Please use this identifier to cite or link to this item: https://hdl.handle.net/1959.11/23086
Title: Australian enrolment trends in technology and engineering: putting the T and E back into school STEM
Contributor(s): Kennedy, JohnPaul  (author)orcid ; Quinn, Frances  (author)orcid ; Lyons, Terry (author)
Publication Date: 2018
Open Access: No
DOI: 10.1007/s10798-016-9394-8
Handle Link: https://hdl.handle.net/1959.11/23086
Abstract: There has been much political and educational focus on Science, Technology, Engineering and Mathematics (STEM) in Australian schools in recent years and while there has been significant research examining science and mathematics enrolments in senior high school, little is known about the corresponding trends in Technologies and engineering. Understanding these subjects is essential for educators and policy-makers alike if Australians are to embrace the challenges of an innovation economy. We have collected raw enrolment data from each of the Australian state and territory education departments from 1992 to 2014 and analysed this across five Technology and Engineering subject areas. We also consider some of the relationships between these subject areas and other areas of the STEM equation. The results of these analyses are discussed in terms of absolute enrolments, participation rates and sex balance. We have found that the total number of students in Year 12 increased year on year and that this growth is echoed, to a lesser extent, in the participation rates for design technology, food technology and engineering. Digital Technologies however, grew rapidly until 2000, after which time it has been in steady decline. We identify that while the trends mostly show growth, there is a concerning male bias to many of these subject areas. We suggest that the broadening of the upper high school curriculum, confusion surrounding vocational training enrolments, and gamesmanship of the university entrance system, may be contributing to the limited growth observed. Finally, we identify a number of important areas for further research in this key learning area.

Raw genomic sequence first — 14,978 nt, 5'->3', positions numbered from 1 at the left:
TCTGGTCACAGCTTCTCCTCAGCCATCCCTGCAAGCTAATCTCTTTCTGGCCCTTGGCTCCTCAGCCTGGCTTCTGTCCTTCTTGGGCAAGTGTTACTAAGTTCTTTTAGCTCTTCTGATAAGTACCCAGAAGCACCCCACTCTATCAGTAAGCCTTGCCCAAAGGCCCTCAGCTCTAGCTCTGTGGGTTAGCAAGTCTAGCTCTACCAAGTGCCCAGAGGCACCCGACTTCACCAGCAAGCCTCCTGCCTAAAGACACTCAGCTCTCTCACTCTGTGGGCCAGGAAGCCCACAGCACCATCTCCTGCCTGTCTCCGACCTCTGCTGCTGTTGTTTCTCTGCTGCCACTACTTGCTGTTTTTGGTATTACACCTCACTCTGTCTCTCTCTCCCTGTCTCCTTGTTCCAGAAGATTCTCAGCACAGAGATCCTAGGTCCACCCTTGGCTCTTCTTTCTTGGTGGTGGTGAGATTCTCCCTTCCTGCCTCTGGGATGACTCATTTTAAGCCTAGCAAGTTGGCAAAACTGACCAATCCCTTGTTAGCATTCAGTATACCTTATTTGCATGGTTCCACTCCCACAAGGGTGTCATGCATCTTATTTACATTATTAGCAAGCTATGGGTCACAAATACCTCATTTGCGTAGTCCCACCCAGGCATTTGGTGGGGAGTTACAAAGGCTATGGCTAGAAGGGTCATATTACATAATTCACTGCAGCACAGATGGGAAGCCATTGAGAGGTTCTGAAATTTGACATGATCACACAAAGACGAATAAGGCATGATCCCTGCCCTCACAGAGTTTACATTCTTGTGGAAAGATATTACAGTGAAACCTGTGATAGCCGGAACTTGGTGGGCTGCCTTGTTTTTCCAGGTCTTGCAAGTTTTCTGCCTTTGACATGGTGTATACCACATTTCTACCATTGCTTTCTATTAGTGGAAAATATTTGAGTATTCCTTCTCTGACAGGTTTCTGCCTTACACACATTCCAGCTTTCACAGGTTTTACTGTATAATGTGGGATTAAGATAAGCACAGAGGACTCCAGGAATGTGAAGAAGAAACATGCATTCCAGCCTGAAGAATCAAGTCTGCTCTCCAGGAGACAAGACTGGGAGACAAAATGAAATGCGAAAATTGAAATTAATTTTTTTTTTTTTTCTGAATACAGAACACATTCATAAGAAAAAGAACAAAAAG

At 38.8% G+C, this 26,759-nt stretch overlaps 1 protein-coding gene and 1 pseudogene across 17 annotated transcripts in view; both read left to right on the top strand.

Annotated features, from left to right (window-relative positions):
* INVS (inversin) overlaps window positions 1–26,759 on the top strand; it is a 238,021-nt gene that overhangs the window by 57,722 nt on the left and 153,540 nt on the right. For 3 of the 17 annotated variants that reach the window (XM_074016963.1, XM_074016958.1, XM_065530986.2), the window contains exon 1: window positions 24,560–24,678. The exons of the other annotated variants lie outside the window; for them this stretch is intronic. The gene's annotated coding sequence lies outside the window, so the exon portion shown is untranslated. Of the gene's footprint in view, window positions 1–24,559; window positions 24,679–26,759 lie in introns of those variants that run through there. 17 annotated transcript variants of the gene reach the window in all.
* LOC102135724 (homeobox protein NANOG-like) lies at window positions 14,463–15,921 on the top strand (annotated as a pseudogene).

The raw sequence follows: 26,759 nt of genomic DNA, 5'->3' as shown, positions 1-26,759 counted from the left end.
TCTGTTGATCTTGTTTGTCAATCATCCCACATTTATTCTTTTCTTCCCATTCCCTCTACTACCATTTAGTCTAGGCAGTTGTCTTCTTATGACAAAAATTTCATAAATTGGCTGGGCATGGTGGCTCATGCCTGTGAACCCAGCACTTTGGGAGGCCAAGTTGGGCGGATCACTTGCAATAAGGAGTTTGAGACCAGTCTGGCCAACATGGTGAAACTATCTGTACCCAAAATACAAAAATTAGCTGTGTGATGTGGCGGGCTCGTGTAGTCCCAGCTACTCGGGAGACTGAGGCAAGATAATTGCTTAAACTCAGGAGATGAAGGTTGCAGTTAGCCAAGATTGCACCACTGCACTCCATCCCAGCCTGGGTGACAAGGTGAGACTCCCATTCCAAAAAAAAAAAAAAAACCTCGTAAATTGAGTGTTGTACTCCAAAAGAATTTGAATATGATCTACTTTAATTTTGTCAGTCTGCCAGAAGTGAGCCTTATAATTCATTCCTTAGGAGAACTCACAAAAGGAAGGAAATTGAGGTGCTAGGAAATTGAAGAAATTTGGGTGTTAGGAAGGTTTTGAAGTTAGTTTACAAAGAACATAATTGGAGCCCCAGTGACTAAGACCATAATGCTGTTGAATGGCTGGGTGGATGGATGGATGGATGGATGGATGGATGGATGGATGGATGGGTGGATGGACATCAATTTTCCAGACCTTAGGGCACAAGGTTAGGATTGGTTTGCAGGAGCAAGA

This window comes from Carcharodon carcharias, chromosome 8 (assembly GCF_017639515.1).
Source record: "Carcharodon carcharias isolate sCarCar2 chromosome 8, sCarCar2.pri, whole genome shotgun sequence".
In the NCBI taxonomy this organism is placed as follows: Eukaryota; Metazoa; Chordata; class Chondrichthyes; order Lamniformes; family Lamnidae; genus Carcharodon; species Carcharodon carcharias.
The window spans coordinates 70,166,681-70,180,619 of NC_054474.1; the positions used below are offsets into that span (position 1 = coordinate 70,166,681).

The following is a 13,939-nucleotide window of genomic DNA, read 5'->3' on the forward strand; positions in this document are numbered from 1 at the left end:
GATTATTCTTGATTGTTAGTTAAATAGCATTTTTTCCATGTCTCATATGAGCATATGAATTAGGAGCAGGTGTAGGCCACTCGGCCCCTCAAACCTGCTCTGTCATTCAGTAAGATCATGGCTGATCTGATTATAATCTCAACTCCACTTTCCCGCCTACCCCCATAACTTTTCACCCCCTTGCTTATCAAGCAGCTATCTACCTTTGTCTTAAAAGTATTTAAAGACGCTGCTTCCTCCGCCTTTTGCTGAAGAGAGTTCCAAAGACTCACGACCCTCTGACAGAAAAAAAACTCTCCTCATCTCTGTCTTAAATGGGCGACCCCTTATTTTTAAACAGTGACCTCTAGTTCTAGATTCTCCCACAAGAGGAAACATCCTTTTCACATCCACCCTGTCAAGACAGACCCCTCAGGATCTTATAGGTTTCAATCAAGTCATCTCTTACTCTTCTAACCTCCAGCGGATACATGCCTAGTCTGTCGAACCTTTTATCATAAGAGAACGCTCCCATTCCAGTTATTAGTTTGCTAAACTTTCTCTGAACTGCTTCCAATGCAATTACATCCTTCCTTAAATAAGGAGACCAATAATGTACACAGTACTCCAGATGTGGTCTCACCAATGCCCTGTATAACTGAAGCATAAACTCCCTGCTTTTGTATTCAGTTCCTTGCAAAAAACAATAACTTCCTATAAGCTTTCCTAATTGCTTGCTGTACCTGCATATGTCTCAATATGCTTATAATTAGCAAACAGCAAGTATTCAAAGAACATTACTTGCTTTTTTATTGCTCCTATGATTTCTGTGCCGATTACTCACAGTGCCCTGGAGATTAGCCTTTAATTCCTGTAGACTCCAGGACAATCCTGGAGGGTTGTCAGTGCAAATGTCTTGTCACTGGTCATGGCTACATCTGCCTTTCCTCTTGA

Publication Type: Journal Article
Source of Publication: International Journal of Technology and Design Education, 28(2), p. 553-571
Publisher: Springer Netherlands
Place of Publication: Netherlands
ISSN: 1573-1804
0957-7572
Field of Research (FOR): 130106 Secondary Education
130212 Science, Technology and Engineering Curriculum and Pedagogy
Socio-Economic Outcome Codes: 970113 Expanding Knowledge in Education
930301 Assessment and Evaluation of Curriculum
Peer Reviewed: Yes
HERDC Category Description: C1 Refereed Article in a Scholarly Journal
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Appears in Collections:Journal Article
School of Education

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